Ukraine crisis: Russian army vehicles seen near border
Around a dozen Russian light tanks have been seen heading for the Ukrainian border, as a Russian aid convoy remains parked near the frontier.
The BBC saw the tanks early on Friday morning, but there was no confirmation that they were going to Ukraine.
Two other reporters say they have seen Russian army vehicles entering Ukraine.
The convoy is still awaiting permission to take its cargo to cities held by pro-Russian rebels in eastern Ukraine which have been wracked by violence.
Red Cross officials are in the Ukrainian capital Kiev for talks on the convoy.
Ukraine, which fears the convoy may carry military supplies for the rebels, has threatened to block it unless it is independently checked.
Russia's government has consistently denied directly arming or training pro-Russian rebels, who sparked the conflict in April when they took control of several cities in eastern Ukraine.
The conflict, which has claimed more than 2,000 lives, has intensified in recent weeks.
On Thursday, there was heavy shelling in the rebel stronghold cities of Donetsk and Luhansk.
And the rebels announced that their main military commander Igor Girkin - known as Strelkov - had resigned.
The humanitarian convoy of at least 260 lorries drove for nine hours on Thursday before parking in a field near the border.
Russia dismissed as absurd claims that its convoy was a pretext to send military supplies to the rebels.
Red Cross official Laurent Corbaz, in Kiev to discuss the convoy, said the Red Cross had a "strictly humanitarian role" and that "the delivery of aid should not be politicised".
Red Cross spokeswoman Anastasia Isyuk said the convoy was "south of the city of Kamensk-Shakhtinski" and that the Red Cross had been in contact with the Russian representatives.
She said there was still no agreement on the issues of border crossing procedures and customs clearance.
The BBC's Steve Rosenberg, who has been following the convoy, says the key question now is what Russia will do next - if it takes the convoy across the border, it will be seen by the Ukrainian authorities as a major provocation.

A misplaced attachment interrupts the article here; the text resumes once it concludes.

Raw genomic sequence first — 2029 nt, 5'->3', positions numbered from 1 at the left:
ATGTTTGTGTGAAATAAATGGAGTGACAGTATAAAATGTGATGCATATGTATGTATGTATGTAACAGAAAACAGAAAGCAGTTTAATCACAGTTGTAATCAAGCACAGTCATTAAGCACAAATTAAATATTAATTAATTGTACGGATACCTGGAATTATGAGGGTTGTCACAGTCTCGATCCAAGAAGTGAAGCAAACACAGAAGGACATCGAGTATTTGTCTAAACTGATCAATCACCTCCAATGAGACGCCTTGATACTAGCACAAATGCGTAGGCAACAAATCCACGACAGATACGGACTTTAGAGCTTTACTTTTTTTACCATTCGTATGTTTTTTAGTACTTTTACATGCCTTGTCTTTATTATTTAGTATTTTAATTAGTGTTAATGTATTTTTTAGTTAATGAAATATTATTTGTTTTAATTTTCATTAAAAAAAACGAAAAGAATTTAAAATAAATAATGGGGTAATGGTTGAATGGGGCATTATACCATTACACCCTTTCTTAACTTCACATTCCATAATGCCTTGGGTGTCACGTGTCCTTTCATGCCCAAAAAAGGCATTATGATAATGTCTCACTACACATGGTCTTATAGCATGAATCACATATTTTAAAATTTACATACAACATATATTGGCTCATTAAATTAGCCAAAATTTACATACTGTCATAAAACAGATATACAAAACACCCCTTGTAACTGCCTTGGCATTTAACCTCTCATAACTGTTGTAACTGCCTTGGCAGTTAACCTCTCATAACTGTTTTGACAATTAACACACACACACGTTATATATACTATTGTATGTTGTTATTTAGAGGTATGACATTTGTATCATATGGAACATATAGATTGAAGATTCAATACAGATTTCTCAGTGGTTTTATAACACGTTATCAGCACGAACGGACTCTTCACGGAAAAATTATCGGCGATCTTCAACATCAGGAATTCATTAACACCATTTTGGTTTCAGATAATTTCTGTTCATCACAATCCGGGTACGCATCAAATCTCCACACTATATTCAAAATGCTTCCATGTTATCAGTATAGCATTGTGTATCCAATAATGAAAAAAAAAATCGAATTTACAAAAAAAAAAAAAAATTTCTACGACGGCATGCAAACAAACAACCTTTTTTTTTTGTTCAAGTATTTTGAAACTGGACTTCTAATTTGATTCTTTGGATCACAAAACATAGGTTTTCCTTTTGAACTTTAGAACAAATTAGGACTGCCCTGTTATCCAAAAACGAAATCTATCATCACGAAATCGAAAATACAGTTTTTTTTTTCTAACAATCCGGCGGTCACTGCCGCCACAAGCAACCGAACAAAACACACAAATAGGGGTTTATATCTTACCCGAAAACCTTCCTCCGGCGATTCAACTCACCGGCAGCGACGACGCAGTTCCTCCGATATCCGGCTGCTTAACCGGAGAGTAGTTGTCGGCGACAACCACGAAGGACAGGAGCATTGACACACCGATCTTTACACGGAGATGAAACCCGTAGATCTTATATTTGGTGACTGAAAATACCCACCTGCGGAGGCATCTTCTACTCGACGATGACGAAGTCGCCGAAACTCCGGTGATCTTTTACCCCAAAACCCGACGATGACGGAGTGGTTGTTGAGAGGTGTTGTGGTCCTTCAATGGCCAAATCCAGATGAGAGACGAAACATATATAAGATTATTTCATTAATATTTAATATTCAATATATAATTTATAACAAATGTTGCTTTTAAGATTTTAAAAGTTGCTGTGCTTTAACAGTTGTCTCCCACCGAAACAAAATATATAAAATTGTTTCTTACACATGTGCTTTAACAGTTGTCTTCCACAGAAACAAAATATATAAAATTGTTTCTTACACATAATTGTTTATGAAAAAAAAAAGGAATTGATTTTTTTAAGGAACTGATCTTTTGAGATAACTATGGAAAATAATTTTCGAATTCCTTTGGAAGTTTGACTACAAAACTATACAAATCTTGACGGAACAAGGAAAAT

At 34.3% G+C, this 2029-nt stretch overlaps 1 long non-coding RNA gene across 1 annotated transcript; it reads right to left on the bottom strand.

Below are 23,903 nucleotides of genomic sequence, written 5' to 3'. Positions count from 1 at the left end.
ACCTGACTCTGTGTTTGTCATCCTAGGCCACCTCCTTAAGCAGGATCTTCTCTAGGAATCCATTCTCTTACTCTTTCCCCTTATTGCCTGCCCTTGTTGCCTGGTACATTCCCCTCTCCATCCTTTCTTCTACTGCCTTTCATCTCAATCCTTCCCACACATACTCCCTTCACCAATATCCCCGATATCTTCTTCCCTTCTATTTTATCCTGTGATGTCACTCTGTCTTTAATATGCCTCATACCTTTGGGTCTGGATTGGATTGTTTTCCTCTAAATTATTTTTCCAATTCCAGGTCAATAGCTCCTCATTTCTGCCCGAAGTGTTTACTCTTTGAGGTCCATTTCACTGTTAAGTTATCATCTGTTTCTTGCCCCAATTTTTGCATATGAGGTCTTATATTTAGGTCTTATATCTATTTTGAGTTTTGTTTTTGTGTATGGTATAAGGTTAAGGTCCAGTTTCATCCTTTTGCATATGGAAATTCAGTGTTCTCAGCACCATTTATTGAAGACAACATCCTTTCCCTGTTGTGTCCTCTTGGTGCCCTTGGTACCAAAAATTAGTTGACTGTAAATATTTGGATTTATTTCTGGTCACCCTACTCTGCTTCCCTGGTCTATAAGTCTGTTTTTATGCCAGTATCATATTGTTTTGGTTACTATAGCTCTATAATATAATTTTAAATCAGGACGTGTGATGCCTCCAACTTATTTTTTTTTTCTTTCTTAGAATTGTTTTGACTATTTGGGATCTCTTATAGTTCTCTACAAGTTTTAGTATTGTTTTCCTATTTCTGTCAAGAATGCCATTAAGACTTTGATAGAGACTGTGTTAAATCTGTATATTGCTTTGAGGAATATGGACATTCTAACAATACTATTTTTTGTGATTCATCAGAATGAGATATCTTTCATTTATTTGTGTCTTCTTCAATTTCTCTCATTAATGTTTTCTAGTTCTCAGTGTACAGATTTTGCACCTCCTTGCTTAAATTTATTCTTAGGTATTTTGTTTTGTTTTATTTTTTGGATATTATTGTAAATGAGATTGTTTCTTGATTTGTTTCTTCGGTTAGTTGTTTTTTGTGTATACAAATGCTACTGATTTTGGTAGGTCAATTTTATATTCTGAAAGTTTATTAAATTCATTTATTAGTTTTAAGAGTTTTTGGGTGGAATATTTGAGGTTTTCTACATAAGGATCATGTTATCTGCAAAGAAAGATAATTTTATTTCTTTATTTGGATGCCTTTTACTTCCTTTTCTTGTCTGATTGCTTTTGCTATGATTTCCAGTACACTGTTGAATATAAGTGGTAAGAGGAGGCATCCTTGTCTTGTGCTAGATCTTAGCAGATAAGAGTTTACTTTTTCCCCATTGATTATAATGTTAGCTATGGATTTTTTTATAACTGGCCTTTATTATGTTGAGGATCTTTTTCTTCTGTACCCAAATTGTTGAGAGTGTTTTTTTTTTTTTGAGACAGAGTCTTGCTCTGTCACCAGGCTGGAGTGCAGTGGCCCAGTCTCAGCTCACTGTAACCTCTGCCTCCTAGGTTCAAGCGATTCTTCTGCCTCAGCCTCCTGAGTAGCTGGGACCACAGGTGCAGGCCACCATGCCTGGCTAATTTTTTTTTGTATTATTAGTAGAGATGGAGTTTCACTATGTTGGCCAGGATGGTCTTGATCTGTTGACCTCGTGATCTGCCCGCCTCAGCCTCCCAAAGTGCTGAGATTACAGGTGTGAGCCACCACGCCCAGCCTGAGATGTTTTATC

Ukraine is sending its own 75-lorry aid convoy to the east and Mr Corbaz said that too was being discussed in Kiev.
The US has issued another warning to Russia.
State department spokeswoman Marie Harf said: "We've made that very clear to the Russians that they should not move these trucks in, without taking all of the steps the Ukrainian government has outlined."
Heavy fighting continued on Thursday, with intense artillery shelling in both Luhansk and Donetsk.
Ukrainian authorities said they had cut off Luhansk from other rebel-held areas after capturing the town of Novosvitlivka.
Ms Harf said the US had "stressed the importance of showing restraint to minimise casualties among the civilian population".
The Russian foreign ministry on Thursday called for an "urgent" ceasefire.
The loss of Strelkov, meanwhile, represents the third high-profile resignation of rebel leaders in the past week.
Some 2,086 people have been killed since the conflict in the east began in mid-April, more than half of them in the past two weeks, the UN says.
The violence began when pro-Russian rebels seized government buildings and tried to declare independence.
The military launched an operation to retake the east, and stepped up its activities in June.
Russian President Vladimir Putin on Thursday visited Crimea, which Russia annexed from Ukraine in March in a move that drew international condemnation.
Mr Putin said Russia's goal was "to stop bloodshed in Ukraine as soon as possible".
He said Russia should not "fence itself off from the outside world" although he said Russia would "not allow anyone to treat us with arrogance".
On Thursday it emerged that Russia's largest oil company, Rosneft, had asked the Russian government for more than $40bn (£24bn) in order to help it weather the impact of Western sanctions.